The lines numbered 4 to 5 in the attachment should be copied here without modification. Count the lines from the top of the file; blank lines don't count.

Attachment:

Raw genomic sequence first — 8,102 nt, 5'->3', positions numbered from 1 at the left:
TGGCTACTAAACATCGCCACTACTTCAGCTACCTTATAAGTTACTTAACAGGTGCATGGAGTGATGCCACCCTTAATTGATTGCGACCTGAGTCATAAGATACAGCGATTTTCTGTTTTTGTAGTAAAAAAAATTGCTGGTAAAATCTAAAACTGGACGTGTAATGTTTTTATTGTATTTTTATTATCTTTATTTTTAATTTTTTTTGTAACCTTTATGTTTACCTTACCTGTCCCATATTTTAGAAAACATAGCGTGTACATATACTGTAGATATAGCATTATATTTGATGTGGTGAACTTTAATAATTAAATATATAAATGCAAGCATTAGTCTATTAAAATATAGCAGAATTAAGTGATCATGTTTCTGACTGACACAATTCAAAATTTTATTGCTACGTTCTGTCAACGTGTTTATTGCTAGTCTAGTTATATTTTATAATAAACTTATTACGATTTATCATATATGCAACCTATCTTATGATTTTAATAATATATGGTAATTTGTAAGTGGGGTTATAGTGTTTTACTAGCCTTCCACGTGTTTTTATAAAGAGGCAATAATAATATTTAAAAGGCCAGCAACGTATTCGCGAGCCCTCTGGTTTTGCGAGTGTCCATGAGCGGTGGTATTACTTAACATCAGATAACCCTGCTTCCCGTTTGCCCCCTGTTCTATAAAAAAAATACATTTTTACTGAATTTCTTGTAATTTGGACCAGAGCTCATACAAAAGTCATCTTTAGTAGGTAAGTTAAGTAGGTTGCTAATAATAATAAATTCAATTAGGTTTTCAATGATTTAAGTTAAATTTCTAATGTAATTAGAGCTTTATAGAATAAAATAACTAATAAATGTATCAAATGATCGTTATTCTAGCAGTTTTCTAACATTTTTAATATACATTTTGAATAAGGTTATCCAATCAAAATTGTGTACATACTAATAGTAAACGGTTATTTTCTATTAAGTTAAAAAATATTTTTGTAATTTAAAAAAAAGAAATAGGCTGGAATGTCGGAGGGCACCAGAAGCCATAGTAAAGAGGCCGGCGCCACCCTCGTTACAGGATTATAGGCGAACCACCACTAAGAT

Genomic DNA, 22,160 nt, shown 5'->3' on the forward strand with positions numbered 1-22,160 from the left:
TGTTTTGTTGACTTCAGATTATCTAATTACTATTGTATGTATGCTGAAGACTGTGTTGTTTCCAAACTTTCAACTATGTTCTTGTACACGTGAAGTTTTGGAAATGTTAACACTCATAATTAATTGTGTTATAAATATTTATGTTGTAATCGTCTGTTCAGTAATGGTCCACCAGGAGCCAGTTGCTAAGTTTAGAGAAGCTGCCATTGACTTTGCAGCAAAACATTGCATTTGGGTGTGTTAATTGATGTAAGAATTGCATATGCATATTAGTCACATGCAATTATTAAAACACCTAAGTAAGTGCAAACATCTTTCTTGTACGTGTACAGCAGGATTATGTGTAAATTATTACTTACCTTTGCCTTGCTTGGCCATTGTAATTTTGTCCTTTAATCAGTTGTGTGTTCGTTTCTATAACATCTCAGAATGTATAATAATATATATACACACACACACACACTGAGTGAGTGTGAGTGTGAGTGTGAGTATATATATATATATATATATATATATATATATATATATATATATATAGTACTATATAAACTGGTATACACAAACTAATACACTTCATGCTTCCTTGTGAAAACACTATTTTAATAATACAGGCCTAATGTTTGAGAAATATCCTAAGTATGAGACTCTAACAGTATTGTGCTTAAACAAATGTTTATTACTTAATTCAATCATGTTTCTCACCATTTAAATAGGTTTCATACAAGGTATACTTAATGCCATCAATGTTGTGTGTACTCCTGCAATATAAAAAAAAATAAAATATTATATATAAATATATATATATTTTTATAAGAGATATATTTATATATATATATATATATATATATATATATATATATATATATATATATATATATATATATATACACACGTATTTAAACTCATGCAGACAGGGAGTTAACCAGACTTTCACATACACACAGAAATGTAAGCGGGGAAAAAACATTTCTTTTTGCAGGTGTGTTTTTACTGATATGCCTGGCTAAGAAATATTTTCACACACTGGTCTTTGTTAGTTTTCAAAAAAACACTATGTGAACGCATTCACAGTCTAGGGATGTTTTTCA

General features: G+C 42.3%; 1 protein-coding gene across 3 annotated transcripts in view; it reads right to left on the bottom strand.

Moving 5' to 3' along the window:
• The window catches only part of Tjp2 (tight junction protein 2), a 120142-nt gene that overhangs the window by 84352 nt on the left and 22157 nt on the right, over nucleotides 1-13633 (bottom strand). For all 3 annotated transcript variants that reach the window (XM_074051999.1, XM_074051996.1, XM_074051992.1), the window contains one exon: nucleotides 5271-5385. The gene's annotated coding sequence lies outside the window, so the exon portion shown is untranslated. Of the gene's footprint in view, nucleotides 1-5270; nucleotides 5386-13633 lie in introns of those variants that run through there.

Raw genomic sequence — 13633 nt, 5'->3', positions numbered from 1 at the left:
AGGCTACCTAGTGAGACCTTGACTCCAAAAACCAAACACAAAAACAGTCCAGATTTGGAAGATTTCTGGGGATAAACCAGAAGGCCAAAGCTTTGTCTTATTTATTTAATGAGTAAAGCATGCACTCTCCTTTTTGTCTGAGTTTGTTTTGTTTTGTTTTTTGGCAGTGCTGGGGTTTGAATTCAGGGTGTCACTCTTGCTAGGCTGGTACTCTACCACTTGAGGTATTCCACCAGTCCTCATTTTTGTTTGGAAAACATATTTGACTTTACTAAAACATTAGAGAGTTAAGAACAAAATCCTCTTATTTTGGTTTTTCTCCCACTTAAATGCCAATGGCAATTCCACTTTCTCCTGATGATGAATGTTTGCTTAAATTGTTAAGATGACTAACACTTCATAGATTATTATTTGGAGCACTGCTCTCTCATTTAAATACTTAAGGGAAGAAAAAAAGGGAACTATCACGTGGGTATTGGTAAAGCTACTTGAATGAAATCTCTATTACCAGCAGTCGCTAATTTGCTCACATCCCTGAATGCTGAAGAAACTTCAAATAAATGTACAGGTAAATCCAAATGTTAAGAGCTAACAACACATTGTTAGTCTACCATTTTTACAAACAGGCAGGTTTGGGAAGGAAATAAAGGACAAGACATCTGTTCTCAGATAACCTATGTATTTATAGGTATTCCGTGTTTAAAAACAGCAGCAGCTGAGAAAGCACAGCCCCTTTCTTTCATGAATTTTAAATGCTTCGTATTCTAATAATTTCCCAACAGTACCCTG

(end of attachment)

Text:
TGTTTTGTTGACTTCAGATTATCTAATTACTATTGTATGTATGCTGAAGACTGTGTTGTTTCCAAACTTTCAACTATGTTCTTGTACACGTGAAGTTTTGGAAATGTTAACACTCATAATTAATTGTGTTATAAATATTTATGTTGTAATCGTCTGTTCAGTAATGGTCCACCAGGAGCCAGTTGCTAAGTTTAGAGAAGCTGCCATTGACTTTGCAGCAAAACATTGCATTTGGGTGTGTTAATTGATGTAAGAATTGCATATGCATATTAGTCACATGCAATTATTAAAACACCTAAGTAAGTGCAAACATCTTTCTTGTACGTGTACAGCAGGATTATGTGTAAATTATTACTTACCTTTGCCTTGCTTGGCCATTGTAATTTTGTCCTTTAATCAGTTGTGTGTTCGTTTCTATAACATCTCAGAATGTATAATAATATATATACACACACACACACACTGAGTGAGTGTGAGTGTGAGTGTGAGTATATATATATATATATATATATATATATATATATATATATATATATAGTACTATATAAACTGGTATACACAAACTAATACACTTCATGCTTCCTTGTGAAAACACTATTTTAATAATACAGGCCTAATGTTTGAGAAATATCCTAAGTATGAGACTCTAACAGTATTGTGCTTAAACAAATGTTTATTACTTAATTCAATCATGTTTCTCACCATTTAAATAGGTTTCATACAAGGTATACTTAATGCCATCAATGTTGTGTGTACTCCTGCAATATAAAAAAAAATAAAATATTATATATAAATATATATATATTTTTATAAGAGATATATTTATATATATATATATATATATATATATATATATATATATATATATATATATATATATATATATACACACGTATTTAAACTCATGCAGACAGGGAGTTAACCAGACTTTCACATACACACAGAAATGTAAGCGGGGAAAAAACATTTCTTTTTGCAGGTGTGTTTTTACTGATATGCCTGGCTAAGAAATATTTTCACACACTGGTCTTTGTTAGTTTTCAAAAAAACACTATGTGAACGCATTCACAGTCTAGGGATGTTTTTCA

General features: G+C 42.3%; 1 protein-coding gene across 3 annotated transcripts in view; it reads right to left on the bottom strand.